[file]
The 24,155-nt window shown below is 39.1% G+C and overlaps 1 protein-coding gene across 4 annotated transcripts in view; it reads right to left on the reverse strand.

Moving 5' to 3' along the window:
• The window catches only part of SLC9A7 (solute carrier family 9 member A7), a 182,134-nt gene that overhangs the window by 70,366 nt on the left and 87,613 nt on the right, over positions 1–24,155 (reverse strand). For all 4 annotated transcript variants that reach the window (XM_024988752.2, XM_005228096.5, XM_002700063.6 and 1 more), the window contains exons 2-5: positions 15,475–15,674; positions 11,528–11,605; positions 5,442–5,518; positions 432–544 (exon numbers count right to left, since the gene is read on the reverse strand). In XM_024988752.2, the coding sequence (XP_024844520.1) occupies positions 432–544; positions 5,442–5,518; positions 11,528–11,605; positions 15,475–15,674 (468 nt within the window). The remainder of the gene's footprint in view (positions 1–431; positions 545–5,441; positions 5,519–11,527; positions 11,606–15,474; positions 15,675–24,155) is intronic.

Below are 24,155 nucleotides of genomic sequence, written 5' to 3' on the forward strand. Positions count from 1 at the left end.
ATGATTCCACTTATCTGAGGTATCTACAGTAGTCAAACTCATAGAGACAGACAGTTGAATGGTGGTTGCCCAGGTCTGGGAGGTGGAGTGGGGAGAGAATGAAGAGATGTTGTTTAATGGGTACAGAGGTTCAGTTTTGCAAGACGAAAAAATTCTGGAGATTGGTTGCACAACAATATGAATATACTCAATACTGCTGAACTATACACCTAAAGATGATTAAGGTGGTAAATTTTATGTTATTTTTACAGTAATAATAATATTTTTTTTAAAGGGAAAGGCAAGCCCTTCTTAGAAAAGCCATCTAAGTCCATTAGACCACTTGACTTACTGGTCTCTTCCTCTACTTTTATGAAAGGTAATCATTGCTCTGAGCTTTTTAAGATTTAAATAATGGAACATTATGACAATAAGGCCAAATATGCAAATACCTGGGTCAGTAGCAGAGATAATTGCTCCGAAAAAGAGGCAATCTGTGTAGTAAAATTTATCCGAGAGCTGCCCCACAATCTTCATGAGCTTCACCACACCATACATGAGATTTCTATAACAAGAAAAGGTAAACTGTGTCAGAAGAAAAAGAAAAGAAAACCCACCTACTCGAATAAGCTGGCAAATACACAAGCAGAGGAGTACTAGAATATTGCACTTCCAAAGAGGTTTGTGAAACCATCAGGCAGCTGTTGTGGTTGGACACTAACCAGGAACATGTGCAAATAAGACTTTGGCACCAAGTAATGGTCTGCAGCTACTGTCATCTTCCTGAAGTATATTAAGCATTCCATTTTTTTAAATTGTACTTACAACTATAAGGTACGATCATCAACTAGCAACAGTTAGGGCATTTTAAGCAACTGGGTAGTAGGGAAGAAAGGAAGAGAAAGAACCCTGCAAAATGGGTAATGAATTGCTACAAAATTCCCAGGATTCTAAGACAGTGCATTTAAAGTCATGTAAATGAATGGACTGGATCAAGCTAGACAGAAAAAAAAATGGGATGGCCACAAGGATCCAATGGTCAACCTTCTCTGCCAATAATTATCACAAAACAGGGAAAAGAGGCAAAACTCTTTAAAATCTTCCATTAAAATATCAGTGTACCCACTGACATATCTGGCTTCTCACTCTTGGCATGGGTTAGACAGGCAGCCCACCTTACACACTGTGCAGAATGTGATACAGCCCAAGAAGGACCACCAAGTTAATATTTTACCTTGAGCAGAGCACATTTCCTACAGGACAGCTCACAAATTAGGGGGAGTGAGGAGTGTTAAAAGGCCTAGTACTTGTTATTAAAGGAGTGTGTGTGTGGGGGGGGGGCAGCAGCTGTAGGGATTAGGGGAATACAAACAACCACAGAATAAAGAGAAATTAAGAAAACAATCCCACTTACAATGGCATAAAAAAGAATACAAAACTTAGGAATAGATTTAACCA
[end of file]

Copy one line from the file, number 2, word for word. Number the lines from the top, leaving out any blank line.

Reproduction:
Moving 5' to 3' along the window: